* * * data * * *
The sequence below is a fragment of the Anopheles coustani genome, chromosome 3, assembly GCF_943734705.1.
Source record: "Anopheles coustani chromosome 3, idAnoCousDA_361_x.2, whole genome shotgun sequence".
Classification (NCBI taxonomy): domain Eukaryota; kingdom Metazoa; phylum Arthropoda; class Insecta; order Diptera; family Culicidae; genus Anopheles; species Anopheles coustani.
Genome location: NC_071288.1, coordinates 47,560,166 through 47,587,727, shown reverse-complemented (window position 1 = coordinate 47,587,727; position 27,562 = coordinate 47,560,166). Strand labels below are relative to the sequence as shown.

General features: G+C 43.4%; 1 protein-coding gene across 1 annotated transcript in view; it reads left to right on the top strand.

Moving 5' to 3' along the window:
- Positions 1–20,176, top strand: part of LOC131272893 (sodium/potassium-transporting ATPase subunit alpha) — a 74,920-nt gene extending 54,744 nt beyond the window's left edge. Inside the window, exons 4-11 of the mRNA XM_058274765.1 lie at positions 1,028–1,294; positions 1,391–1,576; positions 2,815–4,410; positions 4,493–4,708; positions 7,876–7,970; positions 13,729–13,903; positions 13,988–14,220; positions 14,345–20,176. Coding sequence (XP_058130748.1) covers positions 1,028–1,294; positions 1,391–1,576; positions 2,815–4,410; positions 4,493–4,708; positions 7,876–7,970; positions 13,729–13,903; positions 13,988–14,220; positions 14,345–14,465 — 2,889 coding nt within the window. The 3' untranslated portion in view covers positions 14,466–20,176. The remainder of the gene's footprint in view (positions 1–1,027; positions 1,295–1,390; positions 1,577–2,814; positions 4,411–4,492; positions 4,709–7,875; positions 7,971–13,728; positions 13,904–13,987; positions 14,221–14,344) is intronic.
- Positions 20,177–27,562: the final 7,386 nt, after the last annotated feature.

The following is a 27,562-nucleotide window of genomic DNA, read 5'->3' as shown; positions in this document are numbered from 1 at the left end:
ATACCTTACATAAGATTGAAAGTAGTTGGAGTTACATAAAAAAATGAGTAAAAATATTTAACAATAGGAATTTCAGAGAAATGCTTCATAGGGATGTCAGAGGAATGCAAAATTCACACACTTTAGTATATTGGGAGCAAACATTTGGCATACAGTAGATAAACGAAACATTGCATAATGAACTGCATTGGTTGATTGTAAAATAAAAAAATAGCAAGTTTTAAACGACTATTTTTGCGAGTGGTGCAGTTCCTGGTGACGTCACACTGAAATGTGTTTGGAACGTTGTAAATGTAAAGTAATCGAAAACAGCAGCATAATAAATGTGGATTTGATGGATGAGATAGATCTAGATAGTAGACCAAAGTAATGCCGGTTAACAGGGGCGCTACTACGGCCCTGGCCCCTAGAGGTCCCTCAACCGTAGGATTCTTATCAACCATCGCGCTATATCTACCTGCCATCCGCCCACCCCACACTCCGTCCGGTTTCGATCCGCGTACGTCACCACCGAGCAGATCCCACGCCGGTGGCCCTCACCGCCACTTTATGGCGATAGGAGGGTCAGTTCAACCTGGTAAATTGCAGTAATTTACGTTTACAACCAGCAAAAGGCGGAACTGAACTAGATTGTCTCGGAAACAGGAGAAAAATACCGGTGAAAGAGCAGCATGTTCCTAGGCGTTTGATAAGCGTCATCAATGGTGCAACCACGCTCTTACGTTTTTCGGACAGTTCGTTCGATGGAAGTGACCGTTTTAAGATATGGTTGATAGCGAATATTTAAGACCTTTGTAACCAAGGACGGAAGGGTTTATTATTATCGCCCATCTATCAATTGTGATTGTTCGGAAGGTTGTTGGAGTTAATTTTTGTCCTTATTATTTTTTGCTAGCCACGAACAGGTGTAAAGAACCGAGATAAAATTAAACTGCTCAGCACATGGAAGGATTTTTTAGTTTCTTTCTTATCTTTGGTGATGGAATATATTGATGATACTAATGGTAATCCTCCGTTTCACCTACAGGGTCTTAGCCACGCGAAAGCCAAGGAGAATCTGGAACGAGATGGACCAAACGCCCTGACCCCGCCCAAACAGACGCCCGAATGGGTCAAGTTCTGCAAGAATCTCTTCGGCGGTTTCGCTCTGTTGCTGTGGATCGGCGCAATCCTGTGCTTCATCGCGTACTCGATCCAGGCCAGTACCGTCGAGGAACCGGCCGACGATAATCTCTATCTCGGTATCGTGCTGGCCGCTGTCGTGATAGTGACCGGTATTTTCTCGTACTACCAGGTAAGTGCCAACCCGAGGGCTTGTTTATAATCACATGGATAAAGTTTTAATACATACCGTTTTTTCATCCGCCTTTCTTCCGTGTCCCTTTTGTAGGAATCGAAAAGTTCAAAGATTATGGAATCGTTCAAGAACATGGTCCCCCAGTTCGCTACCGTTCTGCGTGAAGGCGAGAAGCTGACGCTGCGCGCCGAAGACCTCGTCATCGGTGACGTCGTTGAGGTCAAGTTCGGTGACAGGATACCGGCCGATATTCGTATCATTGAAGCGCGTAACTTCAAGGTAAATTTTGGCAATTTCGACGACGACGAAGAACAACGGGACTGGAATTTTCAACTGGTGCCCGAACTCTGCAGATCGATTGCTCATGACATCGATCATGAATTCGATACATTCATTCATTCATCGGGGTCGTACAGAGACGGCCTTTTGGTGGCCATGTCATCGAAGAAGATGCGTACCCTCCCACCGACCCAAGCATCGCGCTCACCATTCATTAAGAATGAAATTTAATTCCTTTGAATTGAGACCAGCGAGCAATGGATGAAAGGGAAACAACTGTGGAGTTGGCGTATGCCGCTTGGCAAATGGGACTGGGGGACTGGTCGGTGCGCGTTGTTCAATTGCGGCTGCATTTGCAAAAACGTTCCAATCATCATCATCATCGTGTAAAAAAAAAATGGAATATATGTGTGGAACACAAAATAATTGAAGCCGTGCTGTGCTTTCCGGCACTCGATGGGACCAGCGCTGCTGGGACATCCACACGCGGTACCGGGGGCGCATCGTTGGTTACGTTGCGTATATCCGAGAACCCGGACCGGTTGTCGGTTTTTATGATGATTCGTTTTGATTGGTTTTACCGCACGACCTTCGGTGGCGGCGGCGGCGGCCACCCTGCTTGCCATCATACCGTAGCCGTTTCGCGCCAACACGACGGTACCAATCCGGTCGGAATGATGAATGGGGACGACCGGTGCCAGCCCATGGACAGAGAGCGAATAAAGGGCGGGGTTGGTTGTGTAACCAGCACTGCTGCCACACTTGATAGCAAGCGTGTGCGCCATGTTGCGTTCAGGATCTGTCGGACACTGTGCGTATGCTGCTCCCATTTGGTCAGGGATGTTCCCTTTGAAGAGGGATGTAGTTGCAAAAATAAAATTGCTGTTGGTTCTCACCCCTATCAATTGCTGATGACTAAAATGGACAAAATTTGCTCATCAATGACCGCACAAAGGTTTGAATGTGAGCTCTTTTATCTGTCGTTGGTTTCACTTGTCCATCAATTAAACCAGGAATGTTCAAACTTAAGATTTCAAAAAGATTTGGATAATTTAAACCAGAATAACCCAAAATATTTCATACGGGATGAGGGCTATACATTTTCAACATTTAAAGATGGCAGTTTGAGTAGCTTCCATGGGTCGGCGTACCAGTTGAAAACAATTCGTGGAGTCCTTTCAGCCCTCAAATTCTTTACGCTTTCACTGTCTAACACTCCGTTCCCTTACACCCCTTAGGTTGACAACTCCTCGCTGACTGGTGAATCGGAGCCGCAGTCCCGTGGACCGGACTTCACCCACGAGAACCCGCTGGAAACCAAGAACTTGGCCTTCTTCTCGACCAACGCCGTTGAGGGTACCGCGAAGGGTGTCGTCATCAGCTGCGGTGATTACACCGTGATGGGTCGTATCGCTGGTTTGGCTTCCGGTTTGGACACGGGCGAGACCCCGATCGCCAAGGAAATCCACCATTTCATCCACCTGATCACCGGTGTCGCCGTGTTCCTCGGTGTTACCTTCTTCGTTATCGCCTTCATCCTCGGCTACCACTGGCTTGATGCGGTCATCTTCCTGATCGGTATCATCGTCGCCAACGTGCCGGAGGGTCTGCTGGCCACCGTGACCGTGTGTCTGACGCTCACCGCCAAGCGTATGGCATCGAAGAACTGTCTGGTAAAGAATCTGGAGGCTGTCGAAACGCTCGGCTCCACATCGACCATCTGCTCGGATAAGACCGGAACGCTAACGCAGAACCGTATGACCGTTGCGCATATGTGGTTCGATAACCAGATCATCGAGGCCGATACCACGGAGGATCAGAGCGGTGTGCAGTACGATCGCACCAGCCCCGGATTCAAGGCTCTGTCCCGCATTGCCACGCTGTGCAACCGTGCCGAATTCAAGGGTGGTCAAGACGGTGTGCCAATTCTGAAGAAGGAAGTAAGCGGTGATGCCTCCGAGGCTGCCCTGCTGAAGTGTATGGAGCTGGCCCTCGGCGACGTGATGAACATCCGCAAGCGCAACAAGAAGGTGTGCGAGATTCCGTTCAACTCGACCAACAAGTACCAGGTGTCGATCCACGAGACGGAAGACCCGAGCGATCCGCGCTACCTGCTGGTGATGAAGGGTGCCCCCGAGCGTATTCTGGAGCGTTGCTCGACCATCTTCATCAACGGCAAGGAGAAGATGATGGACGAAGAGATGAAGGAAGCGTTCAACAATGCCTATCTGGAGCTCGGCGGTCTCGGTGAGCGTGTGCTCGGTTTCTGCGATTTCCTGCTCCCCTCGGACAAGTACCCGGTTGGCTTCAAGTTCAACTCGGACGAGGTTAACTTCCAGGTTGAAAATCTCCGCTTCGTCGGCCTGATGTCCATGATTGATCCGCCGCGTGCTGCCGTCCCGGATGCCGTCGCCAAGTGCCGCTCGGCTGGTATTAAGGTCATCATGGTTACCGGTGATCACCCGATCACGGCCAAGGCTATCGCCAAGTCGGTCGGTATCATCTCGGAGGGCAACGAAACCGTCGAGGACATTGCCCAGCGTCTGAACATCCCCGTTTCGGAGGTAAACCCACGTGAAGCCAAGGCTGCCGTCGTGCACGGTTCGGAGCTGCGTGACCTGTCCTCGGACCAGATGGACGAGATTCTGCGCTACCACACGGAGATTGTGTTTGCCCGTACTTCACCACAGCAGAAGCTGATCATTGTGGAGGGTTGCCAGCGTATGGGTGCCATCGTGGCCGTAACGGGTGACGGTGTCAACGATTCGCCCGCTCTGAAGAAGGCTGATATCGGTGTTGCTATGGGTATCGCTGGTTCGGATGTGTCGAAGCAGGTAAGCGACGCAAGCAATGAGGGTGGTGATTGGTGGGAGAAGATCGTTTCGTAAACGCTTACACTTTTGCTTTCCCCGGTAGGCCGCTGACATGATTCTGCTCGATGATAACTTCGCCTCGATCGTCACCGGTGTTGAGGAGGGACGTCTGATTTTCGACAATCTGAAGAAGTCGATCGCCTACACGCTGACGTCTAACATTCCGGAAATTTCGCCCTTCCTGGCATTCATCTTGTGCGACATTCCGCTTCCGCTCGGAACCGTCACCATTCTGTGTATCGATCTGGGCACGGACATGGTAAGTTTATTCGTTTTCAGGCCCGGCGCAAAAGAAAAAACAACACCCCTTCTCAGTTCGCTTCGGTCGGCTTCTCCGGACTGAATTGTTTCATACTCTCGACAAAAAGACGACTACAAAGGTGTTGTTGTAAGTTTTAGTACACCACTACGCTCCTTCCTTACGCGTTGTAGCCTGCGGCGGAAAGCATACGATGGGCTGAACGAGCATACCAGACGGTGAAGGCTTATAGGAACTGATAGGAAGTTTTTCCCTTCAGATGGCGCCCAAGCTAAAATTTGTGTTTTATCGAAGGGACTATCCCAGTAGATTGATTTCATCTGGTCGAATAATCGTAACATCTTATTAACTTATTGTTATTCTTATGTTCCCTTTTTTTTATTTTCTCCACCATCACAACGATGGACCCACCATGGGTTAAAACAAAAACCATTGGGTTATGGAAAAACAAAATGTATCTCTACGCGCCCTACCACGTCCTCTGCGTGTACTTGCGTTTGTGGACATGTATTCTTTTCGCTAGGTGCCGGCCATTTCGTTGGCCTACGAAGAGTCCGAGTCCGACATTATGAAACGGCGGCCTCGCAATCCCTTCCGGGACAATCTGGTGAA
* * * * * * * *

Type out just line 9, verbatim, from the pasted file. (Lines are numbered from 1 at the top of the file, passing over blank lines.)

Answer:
The following is a 27,562-nucleotide window of genomic DNA, read 5'->3' as shown; positions in this document are numbered from 1 at the left end: